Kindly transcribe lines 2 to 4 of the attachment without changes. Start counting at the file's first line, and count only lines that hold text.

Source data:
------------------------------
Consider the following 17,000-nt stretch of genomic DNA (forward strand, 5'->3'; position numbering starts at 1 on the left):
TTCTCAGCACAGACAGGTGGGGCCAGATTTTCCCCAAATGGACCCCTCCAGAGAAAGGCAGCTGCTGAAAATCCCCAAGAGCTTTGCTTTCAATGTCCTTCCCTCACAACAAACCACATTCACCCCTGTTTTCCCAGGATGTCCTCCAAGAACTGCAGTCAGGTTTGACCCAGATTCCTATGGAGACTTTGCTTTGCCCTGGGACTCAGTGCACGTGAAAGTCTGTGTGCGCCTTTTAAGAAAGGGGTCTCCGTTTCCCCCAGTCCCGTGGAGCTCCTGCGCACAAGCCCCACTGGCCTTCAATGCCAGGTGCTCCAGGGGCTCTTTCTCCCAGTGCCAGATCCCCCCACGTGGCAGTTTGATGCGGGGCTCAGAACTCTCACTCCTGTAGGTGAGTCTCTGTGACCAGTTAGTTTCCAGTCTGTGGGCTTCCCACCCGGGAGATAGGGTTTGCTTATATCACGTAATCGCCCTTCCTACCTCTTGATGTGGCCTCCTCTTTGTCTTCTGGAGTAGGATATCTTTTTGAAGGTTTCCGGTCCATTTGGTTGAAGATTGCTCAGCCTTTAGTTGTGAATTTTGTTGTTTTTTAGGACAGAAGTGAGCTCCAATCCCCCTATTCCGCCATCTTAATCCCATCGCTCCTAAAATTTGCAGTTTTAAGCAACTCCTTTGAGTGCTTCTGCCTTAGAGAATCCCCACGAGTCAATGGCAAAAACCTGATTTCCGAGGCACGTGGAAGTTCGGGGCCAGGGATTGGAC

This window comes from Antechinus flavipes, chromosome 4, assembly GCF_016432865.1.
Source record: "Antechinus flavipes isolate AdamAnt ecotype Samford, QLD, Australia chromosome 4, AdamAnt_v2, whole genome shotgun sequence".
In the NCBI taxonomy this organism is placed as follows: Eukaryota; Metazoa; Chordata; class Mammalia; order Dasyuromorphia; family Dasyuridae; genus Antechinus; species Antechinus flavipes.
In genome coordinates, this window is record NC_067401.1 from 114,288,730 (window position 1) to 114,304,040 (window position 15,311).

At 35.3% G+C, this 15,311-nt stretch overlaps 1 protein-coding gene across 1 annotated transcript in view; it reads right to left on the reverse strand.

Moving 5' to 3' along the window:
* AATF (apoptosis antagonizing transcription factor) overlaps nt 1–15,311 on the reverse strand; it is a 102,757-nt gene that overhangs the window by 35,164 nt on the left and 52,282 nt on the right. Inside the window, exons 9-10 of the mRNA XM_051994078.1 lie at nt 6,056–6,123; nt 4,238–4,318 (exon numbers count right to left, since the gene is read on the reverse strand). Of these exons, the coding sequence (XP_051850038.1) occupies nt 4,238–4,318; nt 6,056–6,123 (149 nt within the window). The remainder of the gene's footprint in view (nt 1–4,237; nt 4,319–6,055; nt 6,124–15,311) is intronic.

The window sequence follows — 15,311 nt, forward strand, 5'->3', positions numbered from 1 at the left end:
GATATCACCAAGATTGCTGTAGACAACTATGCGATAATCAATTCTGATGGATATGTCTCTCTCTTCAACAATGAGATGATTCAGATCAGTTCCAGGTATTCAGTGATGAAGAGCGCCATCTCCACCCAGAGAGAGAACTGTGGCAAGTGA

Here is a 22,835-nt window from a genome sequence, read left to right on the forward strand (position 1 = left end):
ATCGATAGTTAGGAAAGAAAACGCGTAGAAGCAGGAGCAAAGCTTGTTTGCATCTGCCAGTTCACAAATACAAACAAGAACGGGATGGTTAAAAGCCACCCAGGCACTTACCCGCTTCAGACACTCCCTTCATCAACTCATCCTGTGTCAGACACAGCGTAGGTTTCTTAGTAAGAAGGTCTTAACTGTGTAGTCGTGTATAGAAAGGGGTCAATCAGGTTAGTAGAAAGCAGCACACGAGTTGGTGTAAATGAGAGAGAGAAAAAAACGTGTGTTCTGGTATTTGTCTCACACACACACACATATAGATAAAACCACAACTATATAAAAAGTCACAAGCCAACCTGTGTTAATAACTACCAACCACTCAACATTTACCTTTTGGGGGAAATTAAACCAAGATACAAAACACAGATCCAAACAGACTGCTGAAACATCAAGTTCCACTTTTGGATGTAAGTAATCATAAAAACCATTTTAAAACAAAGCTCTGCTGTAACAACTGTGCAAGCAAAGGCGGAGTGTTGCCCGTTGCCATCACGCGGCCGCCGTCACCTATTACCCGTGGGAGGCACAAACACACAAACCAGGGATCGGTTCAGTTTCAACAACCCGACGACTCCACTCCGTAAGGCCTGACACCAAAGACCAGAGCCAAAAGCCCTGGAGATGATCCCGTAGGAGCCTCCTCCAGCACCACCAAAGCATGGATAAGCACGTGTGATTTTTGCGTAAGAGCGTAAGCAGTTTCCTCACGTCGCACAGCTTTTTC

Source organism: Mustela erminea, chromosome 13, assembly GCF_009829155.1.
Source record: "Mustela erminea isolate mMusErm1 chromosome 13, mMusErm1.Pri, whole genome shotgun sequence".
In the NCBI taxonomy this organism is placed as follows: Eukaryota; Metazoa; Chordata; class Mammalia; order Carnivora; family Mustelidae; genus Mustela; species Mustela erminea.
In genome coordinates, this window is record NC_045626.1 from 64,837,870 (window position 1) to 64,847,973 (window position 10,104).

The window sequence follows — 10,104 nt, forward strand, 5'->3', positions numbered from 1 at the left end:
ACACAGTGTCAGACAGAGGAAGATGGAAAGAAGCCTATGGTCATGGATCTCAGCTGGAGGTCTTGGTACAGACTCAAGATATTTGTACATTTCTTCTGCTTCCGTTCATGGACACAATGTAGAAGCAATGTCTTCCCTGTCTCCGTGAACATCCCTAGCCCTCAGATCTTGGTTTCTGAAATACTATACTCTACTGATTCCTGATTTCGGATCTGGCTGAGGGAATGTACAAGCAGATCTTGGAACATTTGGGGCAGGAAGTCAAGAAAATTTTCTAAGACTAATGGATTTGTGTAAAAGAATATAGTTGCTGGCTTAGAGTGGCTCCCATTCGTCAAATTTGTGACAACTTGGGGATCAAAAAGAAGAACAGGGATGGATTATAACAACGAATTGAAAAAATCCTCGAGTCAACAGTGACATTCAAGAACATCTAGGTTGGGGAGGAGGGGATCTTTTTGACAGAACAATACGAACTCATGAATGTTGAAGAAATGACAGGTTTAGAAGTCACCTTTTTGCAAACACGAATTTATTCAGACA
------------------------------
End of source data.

TTCTCAGCACAGACAGGTGGGGCCAGATTTTCCCCAAATGGACCCCTCCAGAGAAAGGCAGCTGCTGAAAATCCCCAAGAGCTTTGCTTTCAATGTCCTTCCCTCACAACAAACCACATTCACCCCTGTTTTCCCAGGATGTCCTCCAAGAACTGCAGTCAGGTTTGACCCAGATTCCTATGGAGACTTTGCTTTGCCCTGGGACTCAGTGCACGTGAAAGTCTGTGTGCGCCTTTTAAGAAAGGGGTCTCCGTTTCCCCCAGTCCCGTGGAGCTCCTGCGCACAAGCCCCACTGGCCTTCAATGCCAGGTGCTCCAGGGGCTCTTTCTCCCAGTGCCAGATCCCCCCACGTGGCAGTTTGATGCGGGGCTCAGAACTCTCACTCCTGTAGGTGAGTCTCTGTGACCAGTTAGTTTCCAGTCTGTGGGCTTCCCACCCGGGAGATAGGGTTTGCTTATATCACGTAATCGCCCTTCCTACCTCTTGATGTGGCCTCCTCTTTGTCTTCTGGAGTAGGATATCTTTTTGAAGGTTTCCGGTCCATTTGGTTGAAGATTGCTCAGCCTTTAGTTGTGAATTTTGTTGTTTTTTAGGACAGAAGTGAGCTCCAATCCCCCTATTCCGCCATCTTAATCCCATCGCTCCTAAAATTTGCAGTTTTAAGCAACTCCTTTGAGTGCTTCTGCCTTAGAGAATCCCCACGAGTCAATGGCAAAAACCTGATTTCCGAGGCACGTGGAAGTTCGGGGCCAGGGATTGGAC

This window comes from Antechinus flavipes, chromosome 4, assembly GCF_016432865.1.
Source record: "Antechinus flavipes isolate AdamAnt ecotype Samford, QLD, Australia chromosome 4, AdamAnt_v2, whole genome shotgun sequence".